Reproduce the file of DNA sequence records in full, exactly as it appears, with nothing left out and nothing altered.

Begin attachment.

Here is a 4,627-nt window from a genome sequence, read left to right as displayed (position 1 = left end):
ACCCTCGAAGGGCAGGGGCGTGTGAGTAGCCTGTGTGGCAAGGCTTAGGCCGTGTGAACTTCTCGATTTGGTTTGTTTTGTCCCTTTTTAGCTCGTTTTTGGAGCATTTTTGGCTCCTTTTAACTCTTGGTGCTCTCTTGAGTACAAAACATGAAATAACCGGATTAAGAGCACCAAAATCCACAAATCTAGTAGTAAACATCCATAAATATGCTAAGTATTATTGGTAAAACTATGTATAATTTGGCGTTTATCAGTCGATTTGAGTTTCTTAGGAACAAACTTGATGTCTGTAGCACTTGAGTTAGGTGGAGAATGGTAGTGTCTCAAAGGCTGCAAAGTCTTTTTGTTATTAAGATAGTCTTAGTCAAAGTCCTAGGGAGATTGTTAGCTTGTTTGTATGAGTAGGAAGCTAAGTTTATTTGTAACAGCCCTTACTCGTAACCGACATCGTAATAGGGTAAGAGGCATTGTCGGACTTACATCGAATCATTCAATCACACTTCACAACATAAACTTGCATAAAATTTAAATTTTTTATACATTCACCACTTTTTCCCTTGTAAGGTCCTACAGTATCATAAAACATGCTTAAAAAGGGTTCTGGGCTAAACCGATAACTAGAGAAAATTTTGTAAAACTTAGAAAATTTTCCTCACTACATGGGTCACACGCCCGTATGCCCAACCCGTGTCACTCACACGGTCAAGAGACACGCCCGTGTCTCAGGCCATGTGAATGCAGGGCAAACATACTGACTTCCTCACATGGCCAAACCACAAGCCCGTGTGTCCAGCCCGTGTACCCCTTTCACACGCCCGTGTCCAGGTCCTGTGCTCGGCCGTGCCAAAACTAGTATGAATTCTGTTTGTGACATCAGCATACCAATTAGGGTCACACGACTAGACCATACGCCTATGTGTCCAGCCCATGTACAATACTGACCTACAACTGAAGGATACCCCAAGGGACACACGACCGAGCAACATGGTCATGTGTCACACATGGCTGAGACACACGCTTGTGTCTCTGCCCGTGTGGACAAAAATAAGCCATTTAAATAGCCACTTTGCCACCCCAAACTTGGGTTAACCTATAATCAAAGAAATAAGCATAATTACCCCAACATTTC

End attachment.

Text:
Here is a 4,627-nt window from a genome sequence, read left to right as displayed (position 1 = left end):
ACCCTCGAAGGGCAGGGGCGTGTGAGTAGCCTGTGTGGCAAGGCTTAGGCCGTGTGAACTTCTCGATTTGGTTTGTTTTGTCCCTTTTTAGCTCGTTTTTGGAGCATTTTTGGCTCCTTTTAACTCTTGGTGCTCTCTTGAGTACAAAACATGAAATAACCGGATTAAGAGCACCAAAATCCACAAATCTAGTAGTAAACATCCATAAATATGCTAAGTATTATTGGTAAAACTATGTATAATTTGGCGTTTATCAGTCGATTTGAGTTTCTTAGGAACAAACTTGATGTCTGTAGCACTTGAGTTAGGTGGAGAATGGTAGTGTCTCAAAGGCTGCAAAGTCTTTTTGTTATTAAGATAGTCTTAGTCAAAGTCCTAGGGAGATTGTTAGCTTGTTTGTATGAGTAGGAAGCTAAGTTTATTTGTAACAGCCCTTACTCGTAACCGACATCGTAATAGGGTAAGAGGCATTGTCGGACTTACATCGAATCATTCAATCACACTTCACAACATAAACTTGCATAAAATTTAAATTTTTTATACATTCACCACTTTTTCCCTTGTAAGGTCCTACAGTATCATAAAACATGCTTAAAAAGGGTTCTGGGCTAAACCGATAACTAGAGAAAATTTTGTAAAACTTAGAAAATTTTCCTCACTACATGGGTCACACGCCCGTATGCCCAACCCGTGTCACTCACACGGTCAAGAGACACGCCCGTGTCTCAGGCCATGTGAATGCAGGGCAAACATACTGACTTCCTCACATGGCCAAACCACAAGCCCGTGTGTCCAGCCCGTGTACCCCTTTCACACGCCCGTGTCCAGGTCCTGTGCTCGGCCGTGCCAAAACTAGTATGAATTCTGTTTGTGACATCAGCATACCAATTAGGGTCACACGACTAGACCATACGCCTATGTGTCCAGCCCATGTACAATACTGACCTACAACTGAAGGATACCCCAAGGGACACACGACCGAGCAACATGGTCATGTGTCACACATGGCTGAGACACACGCTTGTGTCTCTGCCCGTGTGGACAAAAATAAGCCATTTAAATAGCCACTTTGCCACCCCAAACTTGGGTTAACCTATAATCAAAGAAATAAGCATAATTACCCCAACATTTC